Design smells

Before jumping into the details of the many different design smells, the authors lay down the foundations by stating what they mean by design smells and what characteristics they have.

“Design smells are certain structures in the design that indicate violation of fundamental design principles and negatively impact design quality.”

Affected attributes of a software

Design smells can hurt software in many different ways. In the book, there are seven quality attributes listed.

  • Understandability: how easy it is to understand the design of an application?
  • Changeability: how easy it is to change the functionality of an application, or will it just break at unexpected places?
  • Extensibility: in case of the need for new functionality arises, will it be easy to implement or…?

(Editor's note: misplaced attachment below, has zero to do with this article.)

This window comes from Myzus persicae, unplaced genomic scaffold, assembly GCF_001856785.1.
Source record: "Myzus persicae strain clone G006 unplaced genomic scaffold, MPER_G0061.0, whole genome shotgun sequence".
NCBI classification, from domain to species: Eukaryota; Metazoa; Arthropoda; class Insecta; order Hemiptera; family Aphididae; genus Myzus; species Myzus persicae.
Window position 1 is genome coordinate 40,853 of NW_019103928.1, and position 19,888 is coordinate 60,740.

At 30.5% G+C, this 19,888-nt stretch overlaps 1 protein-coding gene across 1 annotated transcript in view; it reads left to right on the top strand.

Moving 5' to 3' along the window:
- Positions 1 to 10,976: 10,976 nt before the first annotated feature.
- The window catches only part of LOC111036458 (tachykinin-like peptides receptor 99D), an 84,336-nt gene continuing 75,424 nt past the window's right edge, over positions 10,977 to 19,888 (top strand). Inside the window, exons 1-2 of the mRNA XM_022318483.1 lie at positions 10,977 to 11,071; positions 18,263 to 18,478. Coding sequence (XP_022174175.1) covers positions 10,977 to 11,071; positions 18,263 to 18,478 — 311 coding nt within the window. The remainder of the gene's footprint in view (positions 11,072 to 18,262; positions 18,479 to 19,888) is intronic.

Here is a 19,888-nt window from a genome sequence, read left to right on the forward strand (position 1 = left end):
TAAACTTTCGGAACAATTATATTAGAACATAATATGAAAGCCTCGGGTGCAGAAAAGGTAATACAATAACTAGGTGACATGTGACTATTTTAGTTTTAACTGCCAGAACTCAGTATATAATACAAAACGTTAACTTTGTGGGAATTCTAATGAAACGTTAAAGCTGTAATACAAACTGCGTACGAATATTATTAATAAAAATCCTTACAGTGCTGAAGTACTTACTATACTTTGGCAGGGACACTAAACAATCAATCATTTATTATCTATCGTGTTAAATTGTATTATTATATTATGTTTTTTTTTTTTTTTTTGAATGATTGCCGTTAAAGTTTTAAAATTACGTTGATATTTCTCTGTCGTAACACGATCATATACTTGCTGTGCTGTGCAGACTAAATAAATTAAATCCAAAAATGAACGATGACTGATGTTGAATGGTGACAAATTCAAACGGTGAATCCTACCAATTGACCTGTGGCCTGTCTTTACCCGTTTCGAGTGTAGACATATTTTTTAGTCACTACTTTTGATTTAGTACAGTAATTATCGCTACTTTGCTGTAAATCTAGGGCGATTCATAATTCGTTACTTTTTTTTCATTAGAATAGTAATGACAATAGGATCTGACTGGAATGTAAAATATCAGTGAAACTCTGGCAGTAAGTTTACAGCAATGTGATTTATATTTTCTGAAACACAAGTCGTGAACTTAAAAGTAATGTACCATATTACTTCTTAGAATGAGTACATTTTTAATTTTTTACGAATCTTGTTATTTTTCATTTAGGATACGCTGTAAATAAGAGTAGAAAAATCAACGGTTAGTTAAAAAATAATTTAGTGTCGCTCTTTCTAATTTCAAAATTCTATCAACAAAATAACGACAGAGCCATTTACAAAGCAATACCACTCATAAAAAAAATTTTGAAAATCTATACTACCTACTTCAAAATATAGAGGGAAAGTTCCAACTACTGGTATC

• Reusability: can you reuse some parts of the software at other places?
  • Testability: is the design welcoming for tests or will it be a difficult challenge resulting that people will eventually stop testing?
  • Reliability: with the design in place is easy to implement the requirements correctly? Will it help to avoid runtime issues?

Later in the book, for each design smell, it’s studies which quality attributes they affect.

What are the main design principles?

The authors enumerate 4 design principles and they use those to categorize the smells too:

  • Abstraction: eliminate the details and generalize
  • Encapsulation: hide the details
  • Modularization: Abstractions should be cohesive and loosely coupled
  • Hierarchy: organize abstractions in clear hierarchical structures

Why are the principles violated?

Sometimes, we simply don’t know about them so we cannot take them into consideration. Other times, we misunderstand them. We try to create something according to a pattern we read about, but we lack the experience and we implement it in an incorrect way.